33. Murciano C, Moyes DL, Runglall M, Tobouti P, Islam A, Hoyer LL, et al. Evaluation of the role of Candida albicans agglutinin-like sequence (Als) proteins in human oral epithelial cell interactions. PLoS One 2012; 7: e33362. Publisher Full Text
  34. Moyes DL, Runglall M, Murciano C, Shen C, Nayar D, Thavaraj S, et al. A biphasic innate immune MAPK response discriminates between the yeast and hyphal forms of Candida albicans in epithelial cells. Cell Host Microbe 2010; 8: 225–35. Publisher Full Text
  35. Sundstrom P, Balish E, Allen CM. Essential role of the Candida albicans transglutaminase substrate, hyphal wall protein 1, in lethal oroesophageal candidiasis in immunodeficient mice. J Infect Dis 2002; 185: 521–30. Publisher Full Text
  36. Yokota K, Takashima A, Bergstresser PR, Ariizumi K. Identification of a human homologue of the dendritic cell-associated C-type lectin-1, dectin-1. Gene 2001; 272: 51–60. Publisher Full Text
  37. Steele C, Rapaka RR, Metz A, Pop SM, Williams DL, Gordon S, et al. The beta-glucan receptor dectin-1 recognizes specific morphologies of Aspergillus fumigatus. PLoS Pathog 2005; 1: e42. Publisher Full Text
  38. Gow NA, Netea MG, Munro CA, Ferwerda G, Bates S, Mora-Montes HM, et al. Immune recognition of Candida albicans beta-glucan by dectin-1. J Infect Dis 2007; 196: 1565–71. Publisher Full Text
  39. Brown GD, Herre J, Williams DL, Willment JA, Marshall AS, Gordon S. Dectin-1 mediates the biological effects of beta-glucans. J Exp Med 2003; 197: 1119–24. Publisher Full Text
  40. Ferwerda B, Ferwerda G, Plantinga TS, Willment JA, van Spriel AB, Venselaar H, et al. Human dectin-1 deficiency and mucocutaneous fungal infections. N Engl J Med 2009; 361: 1760–7. Publisher Full Text
  41. LeibundGut-Landmann S, Gross O, Robinson MJ, Osorio F, Slack EC, Tsoni SV, et al. Syk- and CARD9-dependent coupling of innate immunity to the induction of T helper cells that produce interleukin 17. Nat Immunol 2007; 8: 630–8. Publisher Full Text
  42. Dongari-Bagtzoglou A, Kashleva H, Dwivedi P, Diaz P, Vasilakos J. Characterization of mucosal Candida albicans biofilms. PLoS One 2009; 4: e7967. Publisher Full Text
  43. Nobile C, Nett JE, Andes DR, Mitchell AP. Function of Candida albicans adhesion Hwp1 in biofilm formation. Eukaryot Cell 2006; 5: 1604–10. Publisher Full Text
  44. Nobile CJ, Mitchell AP. Regulation of cell-surface genes and biofilm formation by the C. albicans transcription factor Bcr1p. Curr Biol 2005; 15: 1150–5. Publisher Full Text
  45. Dwivedi P, Thompson A, Xie Z, Kashleva H, Ganguly S, Mitchell AP, et al. Role of Bcr1-activated genes Hwp1 and Hyr1 in Candida albicans oral mucosal biofilms and neutrophil evasion. PLoS One 2011; 6: e16218. Publisher Full Text
  46. Naglik JR, Challacombe SJ, Hube B. Candida albicans secreted aspartyl proteinases in virulence and pathogenesis. Microbiol Mol Biol Rev 2003; 67: 400–28. Publisher Full Text
  47. Calderone RA, Fonzi WA. Virulence factors of Candida albicans. Trends Microbiol 2001; 9: 327–35. Publisher Full Text
  48. Naglik J, Albrecht A, Bader O, Hube B. Candida albicans proteinases and host/pathogen interactions. Cell Microbiol 2004; 6: 915–26. Publisher Full Text
  49. Schaller M, Januschke E, Schackert C, Woerle B, Korting HC. Different isoforms of secreted aspartyl proteinases (Sap) are expressed by Candida albicans during oral and cutaneous candidosis in vivo. J Med Microbiol 2001; 50: 743–7.
  50. Malic S, Hill KE, Ralphs JR, Hayes A, Thomas DW, Potts AJ, et al. Characterization of Candida albicans infection of an in vitro oral epithelial model using confocal laser scanning microscopy. Oral Microbiol Immunol 2007; 22: 188–94. Publisher Full Text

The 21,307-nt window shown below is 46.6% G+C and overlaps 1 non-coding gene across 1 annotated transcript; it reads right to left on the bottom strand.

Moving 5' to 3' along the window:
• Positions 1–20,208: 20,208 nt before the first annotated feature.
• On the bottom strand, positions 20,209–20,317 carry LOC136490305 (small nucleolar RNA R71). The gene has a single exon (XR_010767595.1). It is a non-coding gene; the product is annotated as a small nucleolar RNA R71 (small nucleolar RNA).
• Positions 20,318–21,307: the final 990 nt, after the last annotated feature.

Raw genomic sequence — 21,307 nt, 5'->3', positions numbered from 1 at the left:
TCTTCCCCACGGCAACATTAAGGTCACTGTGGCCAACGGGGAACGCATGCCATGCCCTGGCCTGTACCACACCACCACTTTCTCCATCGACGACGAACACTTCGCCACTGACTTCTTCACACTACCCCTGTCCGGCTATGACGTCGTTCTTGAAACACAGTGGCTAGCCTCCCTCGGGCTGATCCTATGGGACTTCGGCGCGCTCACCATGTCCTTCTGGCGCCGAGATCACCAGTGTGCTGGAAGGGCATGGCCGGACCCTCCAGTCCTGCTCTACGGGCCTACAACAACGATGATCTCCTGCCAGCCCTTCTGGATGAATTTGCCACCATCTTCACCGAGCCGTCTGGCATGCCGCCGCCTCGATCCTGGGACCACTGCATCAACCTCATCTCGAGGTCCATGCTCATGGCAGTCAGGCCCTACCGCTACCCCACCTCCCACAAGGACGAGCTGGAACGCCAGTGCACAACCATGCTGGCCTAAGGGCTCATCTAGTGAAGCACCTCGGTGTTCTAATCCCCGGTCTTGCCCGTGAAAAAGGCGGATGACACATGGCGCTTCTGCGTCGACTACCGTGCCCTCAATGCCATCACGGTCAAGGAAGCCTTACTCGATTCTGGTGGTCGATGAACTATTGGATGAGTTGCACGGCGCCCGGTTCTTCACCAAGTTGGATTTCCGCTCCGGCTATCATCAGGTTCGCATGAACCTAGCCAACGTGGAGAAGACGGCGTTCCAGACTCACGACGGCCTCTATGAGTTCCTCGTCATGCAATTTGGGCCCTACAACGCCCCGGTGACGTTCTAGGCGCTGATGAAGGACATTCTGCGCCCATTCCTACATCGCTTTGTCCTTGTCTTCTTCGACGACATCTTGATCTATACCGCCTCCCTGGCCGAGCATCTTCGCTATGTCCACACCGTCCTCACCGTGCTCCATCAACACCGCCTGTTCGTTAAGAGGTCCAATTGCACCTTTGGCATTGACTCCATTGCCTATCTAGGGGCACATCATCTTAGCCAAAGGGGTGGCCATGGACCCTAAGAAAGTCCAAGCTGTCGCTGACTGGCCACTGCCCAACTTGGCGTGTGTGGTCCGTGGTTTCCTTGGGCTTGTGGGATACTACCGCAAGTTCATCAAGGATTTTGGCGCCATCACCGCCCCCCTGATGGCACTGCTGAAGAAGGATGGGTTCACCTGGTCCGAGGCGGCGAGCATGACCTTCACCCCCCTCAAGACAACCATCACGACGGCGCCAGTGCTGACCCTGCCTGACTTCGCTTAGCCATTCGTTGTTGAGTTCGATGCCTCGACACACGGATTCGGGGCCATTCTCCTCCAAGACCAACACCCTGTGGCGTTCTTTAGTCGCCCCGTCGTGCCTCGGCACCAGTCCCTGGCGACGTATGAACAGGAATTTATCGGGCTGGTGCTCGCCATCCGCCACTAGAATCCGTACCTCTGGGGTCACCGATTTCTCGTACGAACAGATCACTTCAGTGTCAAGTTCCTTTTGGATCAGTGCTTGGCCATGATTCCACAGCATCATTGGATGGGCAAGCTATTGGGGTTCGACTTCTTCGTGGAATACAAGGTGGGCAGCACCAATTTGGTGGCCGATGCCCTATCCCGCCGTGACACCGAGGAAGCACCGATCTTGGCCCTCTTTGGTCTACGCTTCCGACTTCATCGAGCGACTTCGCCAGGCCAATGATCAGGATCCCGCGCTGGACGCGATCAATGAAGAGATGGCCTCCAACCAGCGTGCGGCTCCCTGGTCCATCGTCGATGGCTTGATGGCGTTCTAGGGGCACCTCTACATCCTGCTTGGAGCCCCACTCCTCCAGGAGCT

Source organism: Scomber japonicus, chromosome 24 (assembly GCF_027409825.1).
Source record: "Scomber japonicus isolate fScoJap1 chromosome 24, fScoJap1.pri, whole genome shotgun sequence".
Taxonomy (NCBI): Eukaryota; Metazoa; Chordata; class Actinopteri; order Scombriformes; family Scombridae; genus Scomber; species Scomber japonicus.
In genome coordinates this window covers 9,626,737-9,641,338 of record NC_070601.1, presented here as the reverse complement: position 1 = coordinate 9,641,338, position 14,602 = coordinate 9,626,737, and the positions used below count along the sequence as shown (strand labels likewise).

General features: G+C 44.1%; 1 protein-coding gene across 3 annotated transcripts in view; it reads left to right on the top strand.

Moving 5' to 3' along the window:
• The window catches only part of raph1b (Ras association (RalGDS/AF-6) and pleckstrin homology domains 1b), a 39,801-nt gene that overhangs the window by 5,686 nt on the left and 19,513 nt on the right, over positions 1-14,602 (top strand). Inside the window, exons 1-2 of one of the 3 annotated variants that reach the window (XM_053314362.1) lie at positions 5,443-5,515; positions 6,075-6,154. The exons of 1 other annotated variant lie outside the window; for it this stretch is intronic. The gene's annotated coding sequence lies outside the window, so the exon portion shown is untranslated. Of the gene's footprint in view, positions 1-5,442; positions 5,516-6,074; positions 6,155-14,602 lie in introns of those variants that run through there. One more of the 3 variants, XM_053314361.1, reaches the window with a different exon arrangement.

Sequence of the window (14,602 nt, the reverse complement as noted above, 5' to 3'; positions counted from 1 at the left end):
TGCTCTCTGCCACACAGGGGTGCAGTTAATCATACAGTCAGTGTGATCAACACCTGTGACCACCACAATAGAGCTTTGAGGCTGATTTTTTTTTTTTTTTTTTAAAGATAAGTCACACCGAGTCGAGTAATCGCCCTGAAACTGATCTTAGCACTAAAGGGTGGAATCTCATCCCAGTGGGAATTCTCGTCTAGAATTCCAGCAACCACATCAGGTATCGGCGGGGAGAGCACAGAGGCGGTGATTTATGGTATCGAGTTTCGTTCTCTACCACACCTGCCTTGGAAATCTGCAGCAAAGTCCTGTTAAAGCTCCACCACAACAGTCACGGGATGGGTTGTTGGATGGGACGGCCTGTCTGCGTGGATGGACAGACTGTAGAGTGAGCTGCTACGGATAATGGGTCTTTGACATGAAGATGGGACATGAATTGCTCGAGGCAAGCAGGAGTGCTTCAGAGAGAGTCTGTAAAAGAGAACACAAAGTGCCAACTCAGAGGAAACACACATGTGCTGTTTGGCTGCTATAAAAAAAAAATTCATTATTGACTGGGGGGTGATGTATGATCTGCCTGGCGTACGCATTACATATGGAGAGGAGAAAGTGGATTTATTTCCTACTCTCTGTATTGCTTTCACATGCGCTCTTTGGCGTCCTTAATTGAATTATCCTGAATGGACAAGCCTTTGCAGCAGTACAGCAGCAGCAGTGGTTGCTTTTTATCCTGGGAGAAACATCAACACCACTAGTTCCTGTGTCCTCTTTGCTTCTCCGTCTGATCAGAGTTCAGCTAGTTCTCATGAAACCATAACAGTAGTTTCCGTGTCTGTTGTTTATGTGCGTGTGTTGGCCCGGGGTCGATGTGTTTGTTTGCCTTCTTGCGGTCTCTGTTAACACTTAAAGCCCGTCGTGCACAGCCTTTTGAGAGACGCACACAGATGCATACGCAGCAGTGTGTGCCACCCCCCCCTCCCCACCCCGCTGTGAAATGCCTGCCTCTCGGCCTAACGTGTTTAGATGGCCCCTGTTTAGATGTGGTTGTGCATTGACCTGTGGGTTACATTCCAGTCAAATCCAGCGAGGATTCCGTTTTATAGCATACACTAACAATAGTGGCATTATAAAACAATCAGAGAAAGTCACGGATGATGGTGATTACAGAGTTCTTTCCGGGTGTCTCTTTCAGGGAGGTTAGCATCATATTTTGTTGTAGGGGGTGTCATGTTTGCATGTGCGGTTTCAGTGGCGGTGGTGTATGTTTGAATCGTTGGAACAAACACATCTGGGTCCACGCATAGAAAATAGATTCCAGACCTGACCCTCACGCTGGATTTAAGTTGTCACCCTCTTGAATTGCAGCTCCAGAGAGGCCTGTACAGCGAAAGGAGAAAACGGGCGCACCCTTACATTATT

51. Naglik JR, Newport G, White TC, Fernandes-Naglik LL, Greenspan JS, Greenspan D, et al. In vivo analysis of secreted aspartyl proteinase expression in human oral candidiasis. Infect Immun 1999; 67: 2482–90.
  52. Staib P, Kretschmar M, Nichterlein T, Hof H, Morschhäuser J. Differential activation of a Candida albicans virulence gene family during infection. Proc Natl Acad Sci USA 2000; 97: 6102–7. Publisher Full Text
  53. Wu H, Downs D, Ghosh K, Ghosh AK, Staib P, Monod M, et al. Candida albicans secreted aspartic proteases 4–6 induce apoptosis of epithelial cells by a novel Trojan horse mechanism. FASEB J 2013; 27: 2132–44. Publisher Full Text
  54. Pietrella D, Pandey N, Gabrielli E, Pericolini E, Perito S, Kasper L, et al. Secreted aspartic proteases of Candida albicans activate the NLRP3 inflammasome. Eur J Immunol 2013; 43: 679–92. Publisher Full Text
  55. Schaller M, Bein M, Korting HC, Baur S, Hamm G, Monod M, et al. The secreted aspartyl proteinases Sap1 and Sap2 cause tissue damage in an in vitro model of vaginal candidiasis based on reconstituted human vaginal epithelium. Infect Immun 2003; 71: 3227–34. Publisher Full Text
  56. Villar CC, Kashleva H, Nobile CJ, Mitchell AP, Dongari-Bagtzoglou A. Mucosal tissue invasion by Candida albicans is associated with E-cadherin degradation, mediated by transcription factor Rim101p and protease Sap5p. Infect Immun 2007; 75: 2126–35. Publisher Full Text
  57. Gácser A, Trofa D, Schäfer W, Nosanchuk JD. Targeted gene deletion in Candida parapsilosis demonstrates the role of secreted lipase in virulence. J Clin Invest 2007; 117: 3049–58. Publisher Full Text
  58. Stehr F, Felk A, Gácser A, Kretschmar M, Mähnss B, Neuber K, et al. Expression analysis of the Candida albicans lipase gene family during experimental infections and in patient samples. FEMS Yeast Res 2004; 4: 401–8. Publisher Full Text
  59. Hube B, Stehr F, Bossenz M, Mazur A, Kretschmar M, Schäfer W. Secreted lipases of Candida albicans: cloning, characterisation and expression analysis of a new gene family with at least ten members. Arch Microbiol 2000; 174: 362–74. Publisher Full Text